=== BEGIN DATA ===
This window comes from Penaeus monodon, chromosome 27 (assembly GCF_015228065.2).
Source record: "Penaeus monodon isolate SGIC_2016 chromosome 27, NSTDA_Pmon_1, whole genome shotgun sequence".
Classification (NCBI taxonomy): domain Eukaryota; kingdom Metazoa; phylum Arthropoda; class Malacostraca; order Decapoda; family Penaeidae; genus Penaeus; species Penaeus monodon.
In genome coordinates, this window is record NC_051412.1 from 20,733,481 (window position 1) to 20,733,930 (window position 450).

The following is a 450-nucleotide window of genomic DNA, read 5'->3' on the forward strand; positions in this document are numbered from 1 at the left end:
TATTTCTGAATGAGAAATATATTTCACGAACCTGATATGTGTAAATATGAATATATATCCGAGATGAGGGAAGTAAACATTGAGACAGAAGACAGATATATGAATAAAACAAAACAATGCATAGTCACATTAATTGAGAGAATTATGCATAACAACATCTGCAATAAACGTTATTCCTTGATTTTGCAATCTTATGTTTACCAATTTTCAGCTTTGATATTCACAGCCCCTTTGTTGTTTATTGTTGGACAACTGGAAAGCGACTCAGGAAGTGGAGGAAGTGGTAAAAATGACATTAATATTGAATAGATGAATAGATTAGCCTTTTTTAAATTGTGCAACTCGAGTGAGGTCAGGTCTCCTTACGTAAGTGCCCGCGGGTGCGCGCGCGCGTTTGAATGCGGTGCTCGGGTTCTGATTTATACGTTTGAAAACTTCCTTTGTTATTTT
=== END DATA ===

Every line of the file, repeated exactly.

This window comes from Penaeus monodon, chromosome 27 (assembly GCF_015228065.2).
Source record: "Penaeus monodon isolate SGIC_2016 chromosome 27, NSTDA_Pmon_1, whole genome shotgun sequence".
Classification (NCBI taxonomy): domain Eukaryota; kingdom Metazoa; phylum Arthropoda; class Malacostraca; order Decapoda; family Penaeidae; genus Penaeus; species Penaeus monodon.
In genome coordinates, this window is record NC_051412.1 from 20,733,481 (window position 1) to 20,733,930 (window position 450).

The following is a 450-nucleotide window of genomic DNA, read 5'->3' on the forward strand; positions in this document are numbered from 1 at the left end:
TATTTCTGAATGAGAAATATATTTCACGAACCTGATATGTGTAAATATGAATATATATCCGAGATGAGGGAAGTAAACATTGAGACAGAAGACAGATATATGAATAAAACAAAACAATGCATAGTCACATTAATTGAGAGAATTATGCATAACAACATCTGCAATAAACGTTATTCCTTGATTTTGCAATCTTATGTTTACCAATTTTCAGCTTTGATATTCACAGCCCCTTTGTTGTTTATTGTTGGACAACTGGAAAGCGACTCAGGAAGTGGAGGAAGTGGTAAAAATGACATTAATATTGAATAGATGAATAGATTAGCCTTTTTTAAATTGTGCAACTCGAGTGAGGTCAGGTCTCCTTACGTAAGTGCCCGCGGGTGCGCGCGCGCGTTTGAATGCGGTGCTCGGGTTCTGATTTATACGTTTGAAAACTTCCTTTGTTATTTT